Still, Mr. Massa has generally been more market friendly than other Peronist leaders, and with Sunday’s elections giving the Peronists the most seats in Argentina’s Congress (though still short of a majority), he will have a much better ability to govern than Mr. Milei, said Martín Rapetti, an Argentine economist.
But how would he govern? “Here we enter conjectural territory,” Mr. Rapetti said. “Massa has not said anything concrete regarding his economic program.”
The candidate that markets liked the most — Patricia Bullrich, a right-wing former security minister — was knocked out of the contest on Sunday.
The next four weeks will be a fight over Bullrich’s voters.
While Ms. Bullrich is out of the race, she still could decide the presidency.
Despite coming in third, Ms. Bullrich still earned 24 percent of the vote, and where her 6.2 million voters swing is the major question of the race.
Mr. Milei, as a conservative, is thought to have the inside track on those voters, and in her concession speech on Sunday night, she criticized the Peronists. Many of her supporters, after years of failed Peronist policies, are unlikely to switch to Mr. Massa.
Yet many other Bullrich supporters are centrists, and for them, Mr. Milei could prove to be too extreme.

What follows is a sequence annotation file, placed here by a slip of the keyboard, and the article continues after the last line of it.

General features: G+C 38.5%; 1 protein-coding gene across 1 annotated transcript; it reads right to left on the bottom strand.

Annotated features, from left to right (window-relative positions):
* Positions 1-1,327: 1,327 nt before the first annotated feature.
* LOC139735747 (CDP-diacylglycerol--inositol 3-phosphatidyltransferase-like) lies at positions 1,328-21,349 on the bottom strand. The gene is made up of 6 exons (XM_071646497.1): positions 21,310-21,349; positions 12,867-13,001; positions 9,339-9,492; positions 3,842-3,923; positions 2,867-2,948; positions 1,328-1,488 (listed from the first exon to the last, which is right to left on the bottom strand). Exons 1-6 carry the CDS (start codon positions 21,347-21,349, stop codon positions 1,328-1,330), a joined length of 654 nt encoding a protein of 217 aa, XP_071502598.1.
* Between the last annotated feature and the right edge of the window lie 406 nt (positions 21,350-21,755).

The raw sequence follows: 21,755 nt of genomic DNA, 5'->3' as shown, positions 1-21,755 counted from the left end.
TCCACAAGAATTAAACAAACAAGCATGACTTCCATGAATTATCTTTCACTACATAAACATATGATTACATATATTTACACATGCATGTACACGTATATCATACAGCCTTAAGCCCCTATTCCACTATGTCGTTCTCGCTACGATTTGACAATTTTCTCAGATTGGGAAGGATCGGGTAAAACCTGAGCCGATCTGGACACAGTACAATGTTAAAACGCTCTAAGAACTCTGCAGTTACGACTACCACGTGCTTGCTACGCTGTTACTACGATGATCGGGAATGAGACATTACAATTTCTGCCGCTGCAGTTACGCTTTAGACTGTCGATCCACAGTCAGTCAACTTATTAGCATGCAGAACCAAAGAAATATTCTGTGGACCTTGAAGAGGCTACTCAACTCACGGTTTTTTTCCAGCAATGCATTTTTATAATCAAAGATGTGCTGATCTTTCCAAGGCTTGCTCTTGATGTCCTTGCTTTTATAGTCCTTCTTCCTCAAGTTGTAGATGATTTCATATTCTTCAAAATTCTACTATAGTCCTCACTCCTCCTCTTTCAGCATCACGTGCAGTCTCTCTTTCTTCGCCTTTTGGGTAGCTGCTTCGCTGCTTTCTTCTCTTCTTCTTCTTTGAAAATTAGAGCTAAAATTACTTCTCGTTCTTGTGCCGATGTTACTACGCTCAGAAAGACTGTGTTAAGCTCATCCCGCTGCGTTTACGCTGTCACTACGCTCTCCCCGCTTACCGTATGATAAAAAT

The race is still a tossup.
While Mr. Massa won on Sunday, he is far from a sure bet in the runoff.
There is ample anti-Peronist sentiment in Argentina after years of corruption scandals and economic crises, and Mr. Massa also has the baggage of being the economy minister in a failing economy.
“Countries don’t usually elect finance ministers overseeing 140 percent inflation,” Mr. Winter said. “But they also don’t usually elect people like Javier Milei.”
Mr. Milei appears to have hit a ceiling of voters who truly want him to be president. Now he must convince most of the voters in play to bet on his vision of drastic change for a country that has long been resistant to change.
Both candidates took a shot at moderation in their speeches on Sunday night and will try to open their doors to the political parties that were eliminated from the final round. There is a lot of campaigning to go.
Lucía Cholakian Herrera contributed reporting.